South Korean Ambassador to Japan Lee Su-hoon is surrounded by media at the Foreign Ministry in Tokyo
TOKYO (Reuters) - Japan on Wednesday demanded talks with South Korea over a Korean court compensation award against a Japanese company for using forced labourers during World War Two, saying all such claims were settled decades ago.
South Korea, for its part, called for calm.
Ties between the Asian neighbours have been frosty since the court ruled in October that Nippon Steel & Sumitomo Metal Corp <5401.T> should pay 100 million won (£70,074) to each of four South Korean plaintiffs.
The court on Tuesday approved a request by the plaintiffs to seize assets held by Nippon Steel in South Korea.
Japan's Foreign Ministry summoned South Korea's ambassador to demand consultation, based on an article of a 1965 treaty that normalised ties between the two sides.
It was the first time the article had been invoked, the ministry said.
Japanese Chief Cabinet Secretary Yoshihide Suga told a news conference that the court decision was "extremely regrettable".
South Korea's foreign ministry called for Japan to keep calm.
"Causing unnecessary conflicts and animosity doesn’t help resolve the problem at all," the ministry said in a statement. "It is necessary to manage the situation in a cool-headed and cautious manner."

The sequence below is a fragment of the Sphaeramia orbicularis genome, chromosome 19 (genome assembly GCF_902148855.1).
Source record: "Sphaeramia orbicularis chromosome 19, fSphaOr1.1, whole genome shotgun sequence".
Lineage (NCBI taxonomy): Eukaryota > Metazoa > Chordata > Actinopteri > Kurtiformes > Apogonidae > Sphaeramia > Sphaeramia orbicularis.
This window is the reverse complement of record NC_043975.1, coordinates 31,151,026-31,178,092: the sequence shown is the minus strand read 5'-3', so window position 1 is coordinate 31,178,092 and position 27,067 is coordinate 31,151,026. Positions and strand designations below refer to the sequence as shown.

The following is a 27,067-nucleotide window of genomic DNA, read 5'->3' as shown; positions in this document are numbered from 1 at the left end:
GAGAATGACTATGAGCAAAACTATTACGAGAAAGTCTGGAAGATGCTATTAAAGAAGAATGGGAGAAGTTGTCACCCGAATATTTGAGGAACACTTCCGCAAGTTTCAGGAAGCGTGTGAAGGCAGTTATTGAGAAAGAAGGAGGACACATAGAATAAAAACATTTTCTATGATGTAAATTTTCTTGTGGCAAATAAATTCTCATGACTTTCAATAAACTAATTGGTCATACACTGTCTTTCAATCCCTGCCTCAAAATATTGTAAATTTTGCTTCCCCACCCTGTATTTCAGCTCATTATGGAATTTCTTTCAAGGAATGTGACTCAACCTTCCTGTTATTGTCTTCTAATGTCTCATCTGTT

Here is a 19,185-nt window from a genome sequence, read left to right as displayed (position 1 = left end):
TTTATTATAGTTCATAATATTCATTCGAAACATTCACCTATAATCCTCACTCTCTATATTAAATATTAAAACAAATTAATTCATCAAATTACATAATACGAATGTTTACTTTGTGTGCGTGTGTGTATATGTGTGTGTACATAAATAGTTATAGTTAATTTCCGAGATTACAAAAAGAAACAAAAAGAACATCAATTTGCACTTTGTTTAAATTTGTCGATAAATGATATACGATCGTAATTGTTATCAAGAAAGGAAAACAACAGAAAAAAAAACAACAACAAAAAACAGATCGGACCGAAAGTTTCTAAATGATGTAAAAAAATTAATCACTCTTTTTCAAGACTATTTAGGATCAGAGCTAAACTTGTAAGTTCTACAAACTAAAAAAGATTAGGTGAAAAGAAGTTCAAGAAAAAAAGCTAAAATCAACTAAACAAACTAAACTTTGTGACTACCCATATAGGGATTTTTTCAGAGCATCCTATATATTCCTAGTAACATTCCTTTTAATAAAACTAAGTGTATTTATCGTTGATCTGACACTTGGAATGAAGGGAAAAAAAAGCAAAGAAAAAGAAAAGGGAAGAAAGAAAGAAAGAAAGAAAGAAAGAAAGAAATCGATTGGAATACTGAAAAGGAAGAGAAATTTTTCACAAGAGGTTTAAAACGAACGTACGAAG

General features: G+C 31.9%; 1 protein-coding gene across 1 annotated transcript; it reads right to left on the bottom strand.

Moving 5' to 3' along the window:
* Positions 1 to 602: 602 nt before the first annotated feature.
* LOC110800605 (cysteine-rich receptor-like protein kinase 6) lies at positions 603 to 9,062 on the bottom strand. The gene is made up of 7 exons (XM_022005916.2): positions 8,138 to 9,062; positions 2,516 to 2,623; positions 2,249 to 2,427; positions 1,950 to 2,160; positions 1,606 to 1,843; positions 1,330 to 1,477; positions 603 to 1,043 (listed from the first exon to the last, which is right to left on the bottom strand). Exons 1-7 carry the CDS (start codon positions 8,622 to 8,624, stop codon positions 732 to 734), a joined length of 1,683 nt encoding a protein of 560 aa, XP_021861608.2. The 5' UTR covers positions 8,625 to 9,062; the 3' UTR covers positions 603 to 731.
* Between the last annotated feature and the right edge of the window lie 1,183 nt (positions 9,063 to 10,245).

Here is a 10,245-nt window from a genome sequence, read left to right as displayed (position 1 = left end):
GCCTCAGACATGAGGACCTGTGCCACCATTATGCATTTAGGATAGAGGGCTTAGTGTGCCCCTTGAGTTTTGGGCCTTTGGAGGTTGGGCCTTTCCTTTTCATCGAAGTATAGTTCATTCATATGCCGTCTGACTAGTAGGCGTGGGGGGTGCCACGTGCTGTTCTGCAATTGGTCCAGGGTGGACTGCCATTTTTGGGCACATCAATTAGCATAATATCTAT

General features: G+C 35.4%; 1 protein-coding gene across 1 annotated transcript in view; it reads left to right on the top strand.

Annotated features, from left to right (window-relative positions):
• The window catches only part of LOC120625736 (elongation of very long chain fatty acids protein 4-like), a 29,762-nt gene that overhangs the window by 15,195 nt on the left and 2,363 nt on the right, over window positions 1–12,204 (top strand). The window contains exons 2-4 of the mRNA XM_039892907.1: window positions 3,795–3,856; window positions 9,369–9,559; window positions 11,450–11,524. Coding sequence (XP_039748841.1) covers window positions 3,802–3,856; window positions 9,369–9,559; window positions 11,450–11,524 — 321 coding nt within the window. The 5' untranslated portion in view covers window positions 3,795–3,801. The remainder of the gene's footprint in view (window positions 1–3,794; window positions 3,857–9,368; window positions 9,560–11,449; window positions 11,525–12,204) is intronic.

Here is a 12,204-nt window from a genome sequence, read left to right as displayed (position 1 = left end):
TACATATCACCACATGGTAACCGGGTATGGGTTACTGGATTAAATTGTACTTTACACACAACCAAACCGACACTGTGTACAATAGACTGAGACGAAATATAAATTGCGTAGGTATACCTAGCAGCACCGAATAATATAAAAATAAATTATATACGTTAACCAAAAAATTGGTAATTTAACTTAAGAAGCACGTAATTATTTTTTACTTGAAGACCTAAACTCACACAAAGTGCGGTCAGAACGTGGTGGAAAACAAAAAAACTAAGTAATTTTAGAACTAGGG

Nippon Steel said its joint venture with South Korean steelmaker POSCO <005490.KS> had received a notice from the court.
Asked whether it has any direct impact on the company's South Korean business, a company spokeswoman declined to comment.
"We will consult with the Japanese government and take an appropriate measure," the spokeswoman said.
She reiterated that there was no change in the company's stance that all matters concerning wartime reparations were settled under the 1965 agreements.
POSCO declined to comment and there was no immediate comment from South Korea's foreign ministry.
Japan has urged South Korea to take appropriate steps to avoid measures unfair to Japanese companies.
The two countries share a bitter history that includes Japan's 1910-45 colonisation of the Korean peninsula, the forced mobilisation of labour at Japanese companies and the use of comfort women, Japan's euphemism for girls and women, many of them Korean, forced to work in its wartime brothels.
The rows over wartime history have long been a hurdle for relations at a time when there is a need for concerted efforts to dismantle North Korea's nuclear and missile programmes.
The two sides are also embroiled in a dispute over whether a South Korean warship had locked its targeting radar on a Japanese patrol plane last month.
(Reporting by Kaori Kaneko, Yuka Obayashi, Tim Kelly and Malcolm Foster in Tokyo, Jane Chung and Hyonhee Shin in Seoul; Editing by Chris Gallagher and Nick Macfie)